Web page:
11. By: Mewael F. Tesfaselassie; Eric Schaling
    Abstract: We analyze determinacy and stability under learning (E-stability) of rational expectations equilibria in the Blanchard and Galí (2006, 2008) New-Keynesian model of inflation and unemployment, where labor market frictions due to costs of hiring workers play an important role. We derive results for alternative specifications of monetary policy rules and alternative values of hiring costs as a percentage of GDP. Under low hiring costs – a typical part of the U.S. calibration – for policy rules based on current period inflation and unemployment our results are similar to those of Bullard and Mitra (2002). However, we find that the region of indeterminacy and E-instability in the policy space increases with the hiring costs. So, higher hiring costs – consistent with the European 'sclerotic' labor market institutions – seem to play an important part in explaining unemployment instability. Under lagged data based rules the area where monetary policy delivers both determinacy and E-stability shrinks. These rules perform worse according to these two dimensions when hiring costs go up. Finally, under expectations-based rules – unlike Bullard and Mitra (2002) – an additional explosive region is introduced. Here also the scope for determinacy and E-stability oriented monetary policy decreases. Interestingly – under the same rule and European 'sclerotic' labor market institutions – we find that responding too much to expected inflation and too little to expected unemployment may very well be self-defeating. When hiring costs are large, a central bank that follows such a policy rule could very easily end up in the worst-case scenario of both indeterminacy and E-instability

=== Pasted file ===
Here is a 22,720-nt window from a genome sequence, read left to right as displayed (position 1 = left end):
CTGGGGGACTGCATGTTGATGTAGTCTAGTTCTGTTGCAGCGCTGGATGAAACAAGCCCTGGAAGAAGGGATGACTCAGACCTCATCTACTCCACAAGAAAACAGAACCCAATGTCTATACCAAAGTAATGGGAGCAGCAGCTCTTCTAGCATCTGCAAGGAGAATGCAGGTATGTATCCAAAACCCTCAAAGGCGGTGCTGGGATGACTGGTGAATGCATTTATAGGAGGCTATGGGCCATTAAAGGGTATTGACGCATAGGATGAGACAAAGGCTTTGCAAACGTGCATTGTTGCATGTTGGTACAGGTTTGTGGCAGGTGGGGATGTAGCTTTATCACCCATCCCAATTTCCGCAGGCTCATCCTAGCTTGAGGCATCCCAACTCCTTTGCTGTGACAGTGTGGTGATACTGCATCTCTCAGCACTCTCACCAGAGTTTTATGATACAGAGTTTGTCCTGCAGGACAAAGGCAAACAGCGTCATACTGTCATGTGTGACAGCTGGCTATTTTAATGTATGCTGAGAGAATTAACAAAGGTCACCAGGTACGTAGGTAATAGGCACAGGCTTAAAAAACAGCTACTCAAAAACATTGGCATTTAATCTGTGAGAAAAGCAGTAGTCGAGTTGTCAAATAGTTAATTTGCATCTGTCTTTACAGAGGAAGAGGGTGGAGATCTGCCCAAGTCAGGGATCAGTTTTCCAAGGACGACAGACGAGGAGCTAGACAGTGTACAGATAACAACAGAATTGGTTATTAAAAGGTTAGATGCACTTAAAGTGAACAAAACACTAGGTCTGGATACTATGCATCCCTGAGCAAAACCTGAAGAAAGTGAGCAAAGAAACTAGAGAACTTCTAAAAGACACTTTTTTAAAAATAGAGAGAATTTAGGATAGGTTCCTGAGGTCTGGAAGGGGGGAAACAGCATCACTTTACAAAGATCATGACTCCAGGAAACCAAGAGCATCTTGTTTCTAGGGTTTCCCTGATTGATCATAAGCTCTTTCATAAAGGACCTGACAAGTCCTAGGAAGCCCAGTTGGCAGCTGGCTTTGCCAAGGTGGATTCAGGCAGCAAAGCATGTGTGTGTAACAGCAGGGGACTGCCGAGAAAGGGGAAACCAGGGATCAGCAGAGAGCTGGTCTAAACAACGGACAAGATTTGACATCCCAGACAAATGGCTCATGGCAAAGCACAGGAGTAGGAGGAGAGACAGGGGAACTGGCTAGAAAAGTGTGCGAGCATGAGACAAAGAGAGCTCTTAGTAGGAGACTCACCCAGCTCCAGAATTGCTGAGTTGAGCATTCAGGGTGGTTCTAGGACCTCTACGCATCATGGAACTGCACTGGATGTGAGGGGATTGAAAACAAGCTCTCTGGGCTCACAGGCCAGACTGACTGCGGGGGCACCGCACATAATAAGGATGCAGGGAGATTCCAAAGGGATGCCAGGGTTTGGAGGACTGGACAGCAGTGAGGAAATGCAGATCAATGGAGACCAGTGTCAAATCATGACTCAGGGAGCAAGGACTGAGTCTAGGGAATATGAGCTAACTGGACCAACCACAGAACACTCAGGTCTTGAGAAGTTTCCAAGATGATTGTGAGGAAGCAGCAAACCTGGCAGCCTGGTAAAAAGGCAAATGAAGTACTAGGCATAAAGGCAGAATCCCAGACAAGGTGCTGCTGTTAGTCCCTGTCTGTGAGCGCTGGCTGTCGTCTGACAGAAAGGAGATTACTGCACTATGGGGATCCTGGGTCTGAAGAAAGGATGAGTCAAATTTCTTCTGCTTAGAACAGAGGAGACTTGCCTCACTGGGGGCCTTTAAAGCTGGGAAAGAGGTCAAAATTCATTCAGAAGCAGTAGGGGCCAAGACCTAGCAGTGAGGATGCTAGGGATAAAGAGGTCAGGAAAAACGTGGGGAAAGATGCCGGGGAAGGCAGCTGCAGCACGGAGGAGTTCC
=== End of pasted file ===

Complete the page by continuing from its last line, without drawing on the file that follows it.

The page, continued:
Keywords: Monetary Policy Rules, Determinacy, Learning, E-Stability
    JEL: E52 E31 D84
    Date: 2009–03
  12. By: Balázs Égert